Chapter 16 in our Lorenzo Snow manual.
Much of our discussion focused on how we could encourage our ward family to be “one” and how we could “one” in our families at home. We talked about ideas like socializing as a ward, going to the temple together, and other activities that would encourage us to spend time together as ward. The implicit suggestion was that if we spend time together, we will know one another better, and therefore we will get along better.
Generally, I think those are great ideas. When our ward boundaries changed during my term of service as bishop, we ended up in a new ward that had half its members from our old ward and half from another ward. My counselors and I worked with the ward council to figure out ways to get members to cross the road (literally and metaphorically) that had been the border between the two wards in order to help people get to know one another in the hopes that once they did, the members’ normal inclinations toward love and service would kick in. (By the way, it worked. I think it took about a year for the transition to be complete.)
As we talked about being one in our families, I had a little bit of a brain sprinkle (not quite enough for a brain storm). I reflected on kids I’d known in my youth whose parents had divorced. Several of these kids had very strong feelings about who was the “good” parent and who was the “bad” one. Those families had a serious lack of unity. I then thought about our political process in the United States; it’s based on an adversarial relationship between parties and relies on that tension to drive us to the best political solutions through debate and compromise. In both of these situations (broken families and our political system), there is a lack of unity. And I think it is because we do not unify ourselves well around a person.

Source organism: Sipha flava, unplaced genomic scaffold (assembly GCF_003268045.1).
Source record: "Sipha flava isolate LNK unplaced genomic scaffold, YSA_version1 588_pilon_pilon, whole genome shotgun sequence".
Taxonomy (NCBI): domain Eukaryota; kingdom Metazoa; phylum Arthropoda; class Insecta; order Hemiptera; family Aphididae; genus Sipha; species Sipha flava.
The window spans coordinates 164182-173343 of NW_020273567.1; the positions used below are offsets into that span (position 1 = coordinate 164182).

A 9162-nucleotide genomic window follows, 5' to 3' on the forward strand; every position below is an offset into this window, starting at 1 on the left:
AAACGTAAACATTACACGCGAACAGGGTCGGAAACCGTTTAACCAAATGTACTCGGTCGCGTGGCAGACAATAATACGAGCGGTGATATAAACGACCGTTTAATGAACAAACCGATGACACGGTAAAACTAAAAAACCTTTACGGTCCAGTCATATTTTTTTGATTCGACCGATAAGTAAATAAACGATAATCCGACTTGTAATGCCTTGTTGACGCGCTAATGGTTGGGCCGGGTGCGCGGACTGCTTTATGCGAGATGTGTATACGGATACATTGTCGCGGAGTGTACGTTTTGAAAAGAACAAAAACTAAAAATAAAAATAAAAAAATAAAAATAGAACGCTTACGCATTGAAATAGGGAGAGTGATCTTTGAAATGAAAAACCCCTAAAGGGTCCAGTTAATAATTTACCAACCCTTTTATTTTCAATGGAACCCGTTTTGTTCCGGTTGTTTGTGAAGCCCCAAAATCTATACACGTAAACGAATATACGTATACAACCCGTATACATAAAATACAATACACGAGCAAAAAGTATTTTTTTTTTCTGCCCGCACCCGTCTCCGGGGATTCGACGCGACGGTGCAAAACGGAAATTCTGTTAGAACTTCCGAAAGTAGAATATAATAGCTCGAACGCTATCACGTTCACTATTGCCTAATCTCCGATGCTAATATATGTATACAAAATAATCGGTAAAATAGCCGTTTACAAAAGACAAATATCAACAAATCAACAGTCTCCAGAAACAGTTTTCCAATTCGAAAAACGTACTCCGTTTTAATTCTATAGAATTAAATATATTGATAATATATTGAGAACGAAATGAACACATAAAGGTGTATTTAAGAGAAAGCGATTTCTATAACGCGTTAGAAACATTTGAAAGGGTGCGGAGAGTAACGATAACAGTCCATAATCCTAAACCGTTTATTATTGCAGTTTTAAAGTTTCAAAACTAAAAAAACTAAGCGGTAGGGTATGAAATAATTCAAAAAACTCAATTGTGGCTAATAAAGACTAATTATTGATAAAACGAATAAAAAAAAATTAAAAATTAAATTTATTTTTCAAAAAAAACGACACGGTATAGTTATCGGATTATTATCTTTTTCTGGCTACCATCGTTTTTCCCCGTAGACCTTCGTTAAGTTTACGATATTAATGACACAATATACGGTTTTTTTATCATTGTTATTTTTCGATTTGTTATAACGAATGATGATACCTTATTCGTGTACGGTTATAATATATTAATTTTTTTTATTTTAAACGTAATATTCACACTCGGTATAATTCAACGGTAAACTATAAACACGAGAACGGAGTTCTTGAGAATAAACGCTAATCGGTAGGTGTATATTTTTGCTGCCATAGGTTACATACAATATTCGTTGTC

In an adversarial marriage, parents may try to court and win favor of their children to win them to one side or the other in the marriage disputes. Certainly political parties attempt to rally support for their candidate, and sometimes political loyalists may give even grudging support, but there is almost never universal support for a candidate or a position.
When the Savior prayed for unity among His followers, he sought that His disciples would be one as He and His Father are One – unified in gospel purpose, understanding and spirit.
We may mistakenly believe that being unified means we always agree. A unified ward council may still have vigorous discussion, and even disagreement, on the way to a decision. We do not line up behind the bishop simply because he is the bishop. But when the bishop speaks with inspiration, a unified ward council will know it and will stand behind him, because he stands behind the Lord.
Paul’s counsel to the Ephesians about husbands and wives is just as much about a husband’s need to follow the Savior as a wife’s need to follow her husband. The wife is not uniting under her husband, but she and her husband are uniting under Christ.
I suppose the Primary gets it right again. We will be one when we really are Trying to Be Like Jesus.